Air pollution and emergency admissions for cardiorespiratory diseases in Lisbon (Portugal)

Célia A. Alves Manuel G. Scotto Maria do Carmo Freitas About the authors


Daily records of hospital admissions due to cardiorespiratory diseases and levels of PM10, SO2, CO, NO, NO2, and O3 were collected from 1999-2004 to evaluate the relationship between air pollution and morbidity in Lisbon. Generalised additive Poisson regression models were adopted, controlling for temperature, humidity, and both short and long-term seasonality. Significant positive associations, lagged by 1 or 2 days, were found between markers of traffic-related pollution (CO and NO2) and cardiocirculatory diseases in all age groups. Increased childhood emergency admissions for respiratory illness were significantly correlated with the 1-day lagged SO2 levels coming from industrial activities.

atmospheric pollutants; health effects; Poisson models


Air pollution and emergency admissions for cardiorespiratory diseases in Lisbon (Portugal)

Célia A. AlvesI, * * e-mail: ; Manuel G. ScottoII; Maria do Carmo FreitasIII

ICentro de Estudos do Ambiente e do Mar, Departamento de Ambiente e Ordenamento, Universidade de Aveiro, 3810-193 Aveiro, Portugal

IIDepartamento de Matemática, Universidade de Aveiro, 3810-193 Aveiro, Portugal

IIIInstituto Tecnológico e Nuclear, E.N. 10, 2686-953 Sacavém, Portugal


Daily records of hospital admissions due to cardiorespiratory diseases and levels of PM10, SO2, CO, NO, NO2, and O3 were collected from 1999-2004 to evaluate the relationship between air pollution and morbidity in Lisbon. Generalised additive Poisson regression models were adopted, controlling for temperature, humidity, and both short and long-term seasonality. Significant positive associations, lagged by 1 or 2 days, were found between markers of traffic-related pollution (CO and NO2) and cardiocirculatory diseases in all age groups. Increased childhood emergency admissions for respiratory illness were significantly correlated with the 1-day lagged SO2 levels coming from industrial activities.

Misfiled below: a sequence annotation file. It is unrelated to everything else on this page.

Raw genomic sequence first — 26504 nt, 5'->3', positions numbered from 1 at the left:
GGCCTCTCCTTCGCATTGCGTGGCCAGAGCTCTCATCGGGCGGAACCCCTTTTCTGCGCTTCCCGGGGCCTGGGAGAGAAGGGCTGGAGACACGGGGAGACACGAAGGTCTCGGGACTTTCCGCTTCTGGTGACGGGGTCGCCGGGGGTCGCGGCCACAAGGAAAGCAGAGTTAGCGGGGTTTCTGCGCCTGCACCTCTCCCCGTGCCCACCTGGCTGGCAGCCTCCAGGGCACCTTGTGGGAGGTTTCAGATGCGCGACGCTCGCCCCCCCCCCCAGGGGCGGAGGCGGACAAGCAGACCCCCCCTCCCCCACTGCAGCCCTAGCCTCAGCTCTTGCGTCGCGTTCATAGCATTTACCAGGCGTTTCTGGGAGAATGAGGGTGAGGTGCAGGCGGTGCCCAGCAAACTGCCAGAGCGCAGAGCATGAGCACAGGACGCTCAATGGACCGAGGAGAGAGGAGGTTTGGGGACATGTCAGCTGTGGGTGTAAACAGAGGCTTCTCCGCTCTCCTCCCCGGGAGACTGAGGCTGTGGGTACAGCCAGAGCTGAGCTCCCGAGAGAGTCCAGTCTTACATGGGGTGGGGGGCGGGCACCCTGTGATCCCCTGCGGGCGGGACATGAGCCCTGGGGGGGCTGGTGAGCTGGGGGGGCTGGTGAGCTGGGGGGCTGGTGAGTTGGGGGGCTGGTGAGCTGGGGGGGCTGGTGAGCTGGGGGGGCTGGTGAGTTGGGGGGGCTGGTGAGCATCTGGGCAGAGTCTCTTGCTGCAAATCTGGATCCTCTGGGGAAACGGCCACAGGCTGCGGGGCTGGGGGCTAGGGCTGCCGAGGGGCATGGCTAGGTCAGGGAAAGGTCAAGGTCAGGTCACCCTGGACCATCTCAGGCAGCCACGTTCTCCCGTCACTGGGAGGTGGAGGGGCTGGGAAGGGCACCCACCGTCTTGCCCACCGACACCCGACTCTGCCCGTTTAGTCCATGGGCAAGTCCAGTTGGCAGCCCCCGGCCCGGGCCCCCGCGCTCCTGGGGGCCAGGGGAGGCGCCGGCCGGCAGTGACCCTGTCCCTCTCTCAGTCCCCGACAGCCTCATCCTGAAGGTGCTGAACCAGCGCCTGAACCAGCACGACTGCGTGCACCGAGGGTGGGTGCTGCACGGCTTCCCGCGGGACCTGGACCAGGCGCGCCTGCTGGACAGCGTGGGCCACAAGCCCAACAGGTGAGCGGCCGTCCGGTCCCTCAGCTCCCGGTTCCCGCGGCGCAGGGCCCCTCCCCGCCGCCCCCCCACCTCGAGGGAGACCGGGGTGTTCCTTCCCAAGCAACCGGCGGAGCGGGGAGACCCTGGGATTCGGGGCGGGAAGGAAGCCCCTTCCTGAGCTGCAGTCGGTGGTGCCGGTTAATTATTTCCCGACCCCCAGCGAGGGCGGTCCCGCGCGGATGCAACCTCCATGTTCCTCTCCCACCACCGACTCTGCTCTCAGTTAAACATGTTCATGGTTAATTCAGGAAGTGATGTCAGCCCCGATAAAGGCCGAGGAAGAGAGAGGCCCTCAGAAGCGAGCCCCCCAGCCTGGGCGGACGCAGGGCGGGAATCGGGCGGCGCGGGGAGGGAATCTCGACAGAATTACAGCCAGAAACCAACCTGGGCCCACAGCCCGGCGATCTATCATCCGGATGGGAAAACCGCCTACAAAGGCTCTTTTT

Keywords: atmospheric pollutants; health effects; Poisson models.


It is well known that bad air quality causes ill health and death. Breathing small amounts of air pollution over many years is also considered hazardous. The most susceptible to air pollution exposure are the elderly, and those with inflammatory disorders of the respiratory airways, such as asthma or severe bronchitis.1,2 Children are at greater risk because their lungs are still growing. On the other hand, they play more actively outside, breathing more outdoor polluted air than most adults.

Possible links between air pollution, particularly that caused by atmospheric particles and SO2, and the number of hospital admissions have been recently established in studies from North America,3-12 South America,13-16 Asia,17-22 Australia22 and Europe.23-35 However, there are still many aspects to elucidate the causal relationships between air pollution and physical condition, such as the separation of the short-term and long-term health effects of individual air pollutants and those of complex pollutant mixtures. Trends toward managing numerous pollutants to maximise aggregate health gains consign increasing value on knowing whether the effects of mixtures of pollutants are greater than the sum of the effects of individual pollutants (synergy).36 In general, the epidemiological models to estimate the health outcomes of air pollution give lower risks in Europe than in the United States, with the lowest effects being observed in Australia.37,38 This may suggest exposition to different pollution levels and diverse susceptibilities of the populations. On the other hand, these observations indicate that conclusions within a particular country may not be willingly assignable to other regions.37 Therefore, more research is needed to infer specific regional links between air pollution and adverse health effects. Considering the uncertainties about the health effects of air pollutants and given the fact that this kind of investigation is rather inexistent in Portugal, a study was performed using Poisson time series regression models for the complete study population, and for subgroups, admitted to hospital emergencies for cardiorespiratory illness in Lisbon during 1999-2004.


Studied area

Lisbon is the biggest urban area in Portugal with a population density of 7,272 inhabitants per km2 and a total area of 84 km2. At the time of the study, 15.6% of the Lisbon population were children and adolescents under 14, 67.9% were in the range 15-64 years old, and 16.5% were elderly people. Lisbon is set on seven terraced hills, north of the Tagus river estuary at 38º44'N, 9º8'W (Figure 1). Industries include textiles, chemicals, steel, oil and sugar refining, shipbuilding, soap and flour production. Traffic is the main source of atmospheric pollution in the city. In winter winds blow mostly from SW, W, and NE, but from March onwards, there is a great increase in the frequency of northerly winds (Figure 1S, supplementary material). Owing to its location on the Atlantic coast and the winds regime, high levels of pollutants are uncommon. Nevertheless, under adverse meteorological conditions, low dispersion conditions and thermic inversions, particularly in winter, high concentrations of air pollutants can be registered.